Re: [lamps] Double signatures

"Panos Kampanakis (pkampana)" <> Sat, 22 September 2018 03:08 UTC

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From: "Panos Kampanakis (pkampana)" <>
To: "Dr. Pala" <>, Jim Schaad <>
CC: "" <>
Thread-Topic: [lamps] Double signatures
Date: Sat, 22 Sep 2018 03:08:26 +0000
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Hi Max, Jim,

Agreed. In summary, there are too good proposals (Erik, Max’s) that can combine multiple PKs and Sigs. That would allow us to us more than one PQ algos if they are not trusted.

draft-truskovsky-lamps-pq-hybrid allows for backwards compatibility by defining one only PQ key and sig as non-critical extensions.

I wonder if the two concepts could be merged. Meaning use the composite key + sigs can non-critical extensions. Old clients disregard the PQ extensions. New clients verify the classical  and the PQ algos defined in the composite OID contained in the non-critical extension.


From: Spasm [] On Behalf Of Dr. Pala
Sent: Thursday, September 20, 2018 1:44 PM
Subject: Re: [lamps] Double signatures

Hi Panos, all,

that is correct - since the new OIDs for the Key and the Signatures would be new, clients would fail since they do not know the "composite" algorithm :D

Although developing support for it should not be too difficult, the solution it is not meant to be backward compatible as we want applications to be able to fail if they do not even know they were supposed to generate or verify multiple signatures instead of just one.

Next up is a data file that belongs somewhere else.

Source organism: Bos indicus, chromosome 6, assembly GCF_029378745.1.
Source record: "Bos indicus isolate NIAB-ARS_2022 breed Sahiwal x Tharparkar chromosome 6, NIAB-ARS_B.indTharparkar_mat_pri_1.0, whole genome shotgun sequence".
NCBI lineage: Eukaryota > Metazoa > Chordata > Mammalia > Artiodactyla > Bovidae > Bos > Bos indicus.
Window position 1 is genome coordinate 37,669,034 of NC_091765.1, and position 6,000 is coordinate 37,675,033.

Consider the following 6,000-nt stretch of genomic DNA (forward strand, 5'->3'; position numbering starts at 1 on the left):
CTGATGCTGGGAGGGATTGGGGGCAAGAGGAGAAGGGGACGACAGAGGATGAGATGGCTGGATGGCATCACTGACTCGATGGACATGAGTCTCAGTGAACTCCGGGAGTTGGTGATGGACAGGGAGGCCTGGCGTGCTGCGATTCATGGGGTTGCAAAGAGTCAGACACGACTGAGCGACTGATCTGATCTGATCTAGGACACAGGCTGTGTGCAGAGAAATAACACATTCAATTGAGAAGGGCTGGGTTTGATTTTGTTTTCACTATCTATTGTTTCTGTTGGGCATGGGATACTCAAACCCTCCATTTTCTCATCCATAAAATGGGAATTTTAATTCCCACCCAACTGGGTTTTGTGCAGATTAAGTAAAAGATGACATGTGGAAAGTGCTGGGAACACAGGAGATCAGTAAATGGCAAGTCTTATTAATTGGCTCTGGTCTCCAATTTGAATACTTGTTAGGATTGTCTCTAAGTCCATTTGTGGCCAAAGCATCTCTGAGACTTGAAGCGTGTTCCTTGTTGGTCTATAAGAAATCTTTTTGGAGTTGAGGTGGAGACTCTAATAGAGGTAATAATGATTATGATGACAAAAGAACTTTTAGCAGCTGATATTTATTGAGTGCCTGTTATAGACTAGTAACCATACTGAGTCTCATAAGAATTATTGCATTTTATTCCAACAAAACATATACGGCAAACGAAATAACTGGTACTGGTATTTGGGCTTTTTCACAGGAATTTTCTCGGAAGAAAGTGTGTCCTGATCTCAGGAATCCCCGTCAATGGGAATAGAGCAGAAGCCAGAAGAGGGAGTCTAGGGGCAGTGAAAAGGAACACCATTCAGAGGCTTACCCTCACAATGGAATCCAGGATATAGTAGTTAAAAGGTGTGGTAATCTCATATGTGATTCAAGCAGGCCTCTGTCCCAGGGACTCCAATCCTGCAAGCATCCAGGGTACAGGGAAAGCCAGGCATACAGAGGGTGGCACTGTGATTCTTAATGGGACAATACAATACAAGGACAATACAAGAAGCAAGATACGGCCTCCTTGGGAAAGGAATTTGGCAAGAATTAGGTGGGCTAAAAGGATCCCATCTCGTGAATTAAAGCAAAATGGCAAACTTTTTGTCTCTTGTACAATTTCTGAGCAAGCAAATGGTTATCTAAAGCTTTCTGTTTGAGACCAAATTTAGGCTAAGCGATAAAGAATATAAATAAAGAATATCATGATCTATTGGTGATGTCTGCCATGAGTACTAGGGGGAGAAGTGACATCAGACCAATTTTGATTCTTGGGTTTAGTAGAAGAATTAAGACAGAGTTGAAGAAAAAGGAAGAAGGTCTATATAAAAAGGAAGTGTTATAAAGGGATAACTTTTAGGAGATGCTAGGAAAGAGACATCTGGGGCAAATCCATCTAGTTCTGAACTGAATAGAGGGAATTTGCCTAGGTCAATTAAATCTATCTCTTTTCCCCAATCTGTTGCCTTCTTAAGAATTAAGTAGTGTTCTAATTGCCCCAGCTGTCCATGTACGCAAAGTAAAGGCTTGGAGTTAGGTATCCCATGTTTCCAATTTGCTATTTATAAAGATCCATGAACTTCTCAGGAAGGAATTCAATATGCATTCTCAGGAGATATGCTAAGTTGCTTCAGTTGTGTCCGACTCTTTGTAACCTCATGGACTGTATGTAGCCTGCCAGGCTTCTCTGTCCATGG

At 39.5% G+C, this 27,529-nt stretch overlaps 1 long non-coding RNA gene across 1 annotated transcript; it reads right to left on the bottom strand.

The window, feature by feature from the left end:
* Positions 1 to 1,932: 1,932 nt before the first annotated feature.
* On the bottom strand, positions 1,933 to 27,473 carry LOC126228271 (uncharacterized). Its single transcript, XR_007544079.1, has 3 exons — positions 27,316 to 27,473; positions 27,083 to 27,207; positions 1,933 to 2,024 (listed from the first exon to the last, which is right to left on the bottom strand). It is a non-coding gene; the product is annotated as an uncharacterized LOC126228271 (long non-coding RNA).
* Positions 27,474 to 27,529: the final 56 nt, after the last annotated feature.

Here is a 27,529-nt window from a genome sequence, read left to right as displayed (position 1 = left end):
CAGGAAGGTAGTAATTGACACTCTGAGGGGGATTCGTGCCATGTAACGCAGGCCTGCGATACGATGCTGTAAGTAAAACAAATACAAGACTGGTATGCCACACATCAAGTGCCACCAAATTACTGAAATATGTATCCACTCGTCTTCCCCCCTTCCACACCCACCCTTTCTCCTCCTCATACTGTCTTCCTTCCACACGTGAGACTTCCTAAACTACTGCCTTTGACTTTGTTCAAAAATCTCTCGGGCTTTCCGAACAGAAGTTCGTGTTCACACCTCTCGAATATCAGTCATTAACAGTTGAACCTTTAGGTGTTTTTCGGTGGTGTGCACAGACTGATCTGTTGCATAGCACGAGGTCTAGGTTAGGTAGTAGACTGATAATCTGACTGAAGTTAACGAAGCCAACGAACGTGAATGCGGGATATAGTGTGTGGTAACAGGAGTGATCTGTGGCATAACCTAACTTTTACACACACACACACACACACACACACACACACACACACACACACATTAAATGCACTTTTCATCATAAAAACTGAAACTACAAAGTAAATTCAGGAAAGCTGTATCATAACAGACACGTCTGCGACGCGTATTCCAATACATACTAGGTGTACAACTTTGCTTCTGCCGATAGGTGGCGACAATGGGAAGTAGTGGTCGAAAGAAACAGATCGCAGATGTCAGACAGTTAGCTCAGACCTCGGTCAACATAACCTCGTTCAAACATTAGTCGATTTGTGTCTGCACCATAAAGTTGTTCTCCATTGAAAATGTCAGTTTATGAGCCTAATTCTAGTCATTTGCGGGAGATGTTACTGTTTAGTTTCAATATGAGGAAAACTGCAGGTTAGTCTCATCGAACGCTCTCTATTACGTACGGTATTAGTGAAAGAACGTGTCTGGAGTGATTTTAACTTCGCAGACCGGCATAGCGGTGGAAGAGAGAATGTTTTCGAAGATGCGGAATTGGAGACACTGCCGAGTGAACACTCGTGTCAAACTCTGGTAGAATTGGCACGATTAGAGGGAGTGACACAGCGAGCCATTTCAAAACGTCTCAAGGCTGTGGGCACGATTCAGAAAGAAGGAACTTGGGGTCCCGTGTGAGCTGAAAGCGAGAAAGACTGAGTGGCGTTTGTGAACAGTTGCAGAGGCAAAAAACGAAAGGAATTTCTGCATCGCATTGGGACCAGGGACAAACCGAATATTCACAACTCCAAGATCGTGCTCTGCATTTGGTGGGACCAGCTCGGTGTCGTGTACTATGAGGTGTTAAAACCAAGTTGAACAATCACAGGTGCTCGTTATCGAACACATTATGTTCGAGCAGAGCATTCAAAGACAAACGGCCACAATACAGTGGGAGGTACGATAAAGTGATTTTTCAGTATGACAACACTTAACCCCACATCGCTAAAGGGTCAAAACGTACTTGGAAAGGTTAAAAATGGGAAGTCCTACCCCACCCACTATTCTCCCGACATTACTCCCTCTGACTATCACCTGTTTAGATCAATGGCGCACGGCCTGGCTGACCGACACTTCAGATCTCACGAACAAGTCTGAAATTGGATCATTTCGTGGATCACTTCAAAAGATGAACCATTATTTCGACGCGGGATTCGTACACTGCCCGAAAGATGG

From a usage perspective, I am leaning towards the need for the owner of the certificates to generate signatures with all the keys, and for the entity that validates the signatures it should validate all the signatures it supports and may accept signatures even if it does not understand all the algorithms (this is more an application decision based on the risk and threat model).

As I said, this solution fits not only certificates, but also OCSP responses, CRLs, CMS, PKCS#7, etc. and that is part of what is interesting for us :D I still need to check what are the needed changes for other formats like PKCS#1/#8/#12 for storing the composite public and private keys (this part still missing), but I hope that solving that part will not be too difficult...


On 9/20/18 7:26 AM, Panos Kampanakis (pkampana) wrote:
Hi Max,
To rephrase Eric’s question, would the CompositeKey+CompositeSig proposal be backwards compatible with existing systems?
I mean it gives you the change to use more than one algos in case you don’t trust all of them. But an old client wouldn’t be able to just use the traditional key+sig unless he was upgraded to understand CompositeKey+CompositeSig and its OIDs, right?

From: Spasm [] On Behalf Of Erik Andersen
Sent: Friday, September 14, 2018 11:49 AM
To: 'SPASM' <><>; Directory list <><>
Subject: Re: [lamps] Double signatures

The double signature is intended as a migration tool.

In the normal operation, only one signature is used (the native signature). When it is realized that the signature algorithm will be too week i some future, the migration period starts and an alternative, assuming stronger signature is provided for those able to handle it.  Legacy systems will ignore this alternative signature. After the migration period, there will be no alternative signature and the new stronger signature will be the native signature.

Does that make sense?


Fra: Massimiliano Pala []
Sendt: 12 September 2018 23:01
Til: Russ Housley <<>>
Cc: SPASM <<>>; Erik Andersen <<>>
Emne: Re: [lamps] Double signatures

Hi Russ, all,

my personal position is that the signer MUST use all the keys that have digitalSignature set, the verifier shall verify all the signatures for which it does have support for.

The rationale for this is that if I certify a public key in the certificate, you should be able to use the private key to generate the signature, therefore the approach is the same as usual: sign with your key. In this case, it just happens that to generate the signature you have to generate multiple ones and then combine them together.